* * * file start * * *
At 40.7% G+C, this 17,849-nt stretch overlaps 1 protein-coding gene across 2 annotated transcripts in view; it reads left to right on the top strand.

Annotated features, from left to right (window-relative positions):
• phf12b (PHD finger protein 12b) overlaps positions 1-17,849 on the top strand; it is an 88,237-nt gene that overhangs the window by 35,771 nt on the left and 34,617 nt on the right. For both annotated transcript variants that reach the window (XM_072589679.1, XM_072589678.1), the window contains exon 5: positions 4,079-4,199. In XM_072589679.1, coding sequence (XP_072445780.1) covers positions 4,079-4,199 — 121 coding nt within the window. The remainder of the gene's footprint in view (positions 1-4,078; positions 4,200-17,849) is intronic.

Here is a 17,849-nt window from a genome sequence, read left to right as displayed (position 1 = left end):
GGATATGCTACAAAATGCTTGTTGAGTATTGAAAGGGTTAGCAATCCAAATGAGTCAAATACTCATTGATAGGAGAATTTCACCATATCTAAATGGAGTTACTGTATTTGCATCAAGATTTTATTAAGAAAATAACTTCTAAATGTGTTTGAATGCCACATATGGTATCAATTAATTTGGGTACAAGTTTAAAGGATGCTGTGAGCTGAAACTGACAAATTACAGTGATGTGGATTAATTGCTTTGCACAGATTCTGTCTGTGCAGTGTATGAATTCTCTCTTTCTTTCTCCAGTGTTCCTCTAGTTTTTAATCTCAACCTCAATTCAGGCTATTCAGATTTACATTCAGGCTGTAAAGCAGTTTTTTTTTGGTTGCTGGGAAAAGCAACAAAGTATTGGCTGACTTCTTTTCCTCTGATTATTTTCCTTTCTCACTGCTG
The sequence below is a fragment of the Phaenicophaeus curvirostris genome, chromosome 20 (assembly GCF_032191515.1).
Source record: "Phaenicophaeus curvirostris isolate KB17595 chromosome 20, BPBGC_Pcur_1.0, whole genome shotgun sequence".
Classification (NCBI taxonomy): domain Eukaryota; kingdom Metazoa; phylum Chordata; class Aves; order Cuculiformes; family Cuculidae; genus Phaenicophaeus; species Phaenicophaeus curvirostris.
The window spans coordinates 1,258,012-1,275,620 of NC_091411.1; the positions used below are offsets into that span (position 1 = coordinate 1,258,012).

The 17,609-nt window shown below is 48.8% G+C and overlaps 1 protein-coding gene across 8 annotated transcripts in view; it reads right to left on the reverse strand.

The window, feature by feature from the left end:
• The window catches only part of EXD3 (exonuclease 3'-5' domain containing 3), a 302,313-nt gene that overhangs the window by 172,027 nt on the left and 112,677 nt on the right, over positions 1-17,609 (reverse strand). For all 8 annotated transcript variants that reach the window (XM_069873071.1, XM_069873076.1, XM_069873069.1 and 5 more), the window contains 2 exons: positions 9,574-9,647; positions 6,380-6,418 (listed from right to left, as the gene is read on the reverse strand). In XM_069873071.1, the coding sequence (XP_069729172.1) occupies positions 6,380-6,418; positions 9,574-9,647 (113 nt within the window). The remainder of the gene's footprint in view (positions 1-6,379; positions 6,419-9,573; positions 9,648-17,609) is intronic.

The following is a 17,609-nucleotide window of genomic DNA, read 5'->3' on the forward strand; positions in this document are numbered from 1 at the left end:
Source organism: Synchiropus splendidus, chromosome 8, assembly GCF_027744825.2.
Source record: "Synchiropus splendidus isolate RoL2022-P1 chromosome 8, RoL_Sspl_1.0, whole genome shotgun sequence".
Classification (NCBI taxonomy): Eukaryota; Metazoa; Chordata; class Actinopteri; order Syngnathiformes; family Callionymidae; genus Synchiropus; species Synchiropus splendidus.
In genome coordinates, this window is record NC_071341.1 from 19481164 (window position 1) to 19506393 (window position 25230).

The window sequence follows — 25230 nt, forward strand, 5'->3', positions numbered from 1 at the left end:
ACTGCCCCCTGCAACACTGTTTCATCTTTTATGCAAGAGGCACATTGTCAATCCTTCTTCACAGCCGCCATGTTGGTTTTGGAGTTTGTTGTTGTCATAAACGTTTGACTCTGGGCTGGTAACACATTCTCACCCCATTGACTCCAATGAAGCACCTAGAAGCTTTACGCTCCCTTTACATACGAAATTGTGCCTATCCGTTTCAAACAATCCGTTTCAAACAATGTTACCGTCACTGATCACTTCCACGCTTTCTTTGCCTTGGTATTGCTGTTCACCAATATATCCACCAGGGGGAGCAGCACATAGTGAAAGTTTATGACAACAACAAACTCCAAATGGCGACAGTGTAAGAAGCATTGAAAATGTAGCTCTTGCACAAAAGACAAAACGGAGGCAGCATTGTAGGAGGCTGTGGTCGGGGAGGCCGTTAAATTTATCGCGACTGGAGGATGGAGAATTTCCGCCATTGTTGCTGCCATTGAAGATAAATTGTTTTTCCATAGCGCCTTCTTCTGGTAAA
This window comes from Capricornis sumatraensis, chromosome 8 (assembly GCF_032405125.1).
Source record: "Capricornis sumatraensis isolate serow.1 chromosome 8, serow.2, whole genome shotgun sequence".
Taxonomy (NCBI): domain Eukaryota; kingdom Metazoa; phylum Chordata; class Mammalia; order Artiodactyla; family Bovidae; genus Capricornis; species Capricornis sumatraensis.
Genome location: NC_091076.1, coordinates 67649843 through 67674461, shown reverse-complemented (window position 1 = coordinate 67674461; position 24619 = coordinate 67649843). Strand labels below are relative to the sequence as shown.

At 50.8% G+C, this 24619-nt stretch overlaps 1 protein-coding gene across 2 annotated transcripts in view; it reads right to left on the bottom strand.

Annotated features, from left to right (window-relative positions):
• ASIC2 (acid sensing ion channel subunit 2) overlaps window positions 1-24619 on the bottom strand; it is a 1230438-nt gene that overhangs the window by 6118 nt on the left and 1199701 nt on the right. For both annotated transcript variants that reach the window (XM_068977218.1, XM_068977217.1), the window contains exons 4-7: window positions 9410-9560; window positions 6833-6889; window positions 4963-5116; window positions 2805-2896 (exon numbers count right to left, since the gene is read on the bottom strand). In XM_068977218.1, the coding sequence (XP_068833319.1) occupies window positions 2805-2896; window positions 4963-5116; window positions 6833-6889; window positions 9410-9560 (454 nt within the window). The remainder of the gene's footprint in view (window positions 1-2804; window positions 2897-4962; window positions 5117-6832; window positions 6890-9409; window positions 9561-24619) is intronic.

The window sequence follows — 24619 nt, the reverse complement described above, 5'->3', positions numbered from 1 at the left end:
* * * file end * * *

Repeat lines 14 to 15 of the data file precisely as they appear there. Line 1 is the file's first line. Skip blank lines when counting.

Source organism: Synchiropus splendidus, chromosome 8, assembly GCF_027744825.2.
Source record: "Synchiropus splendidus isolate RoL2022-P1 chromosome 8, RoL_Sspl_1.0, whole genome shotgun sequence".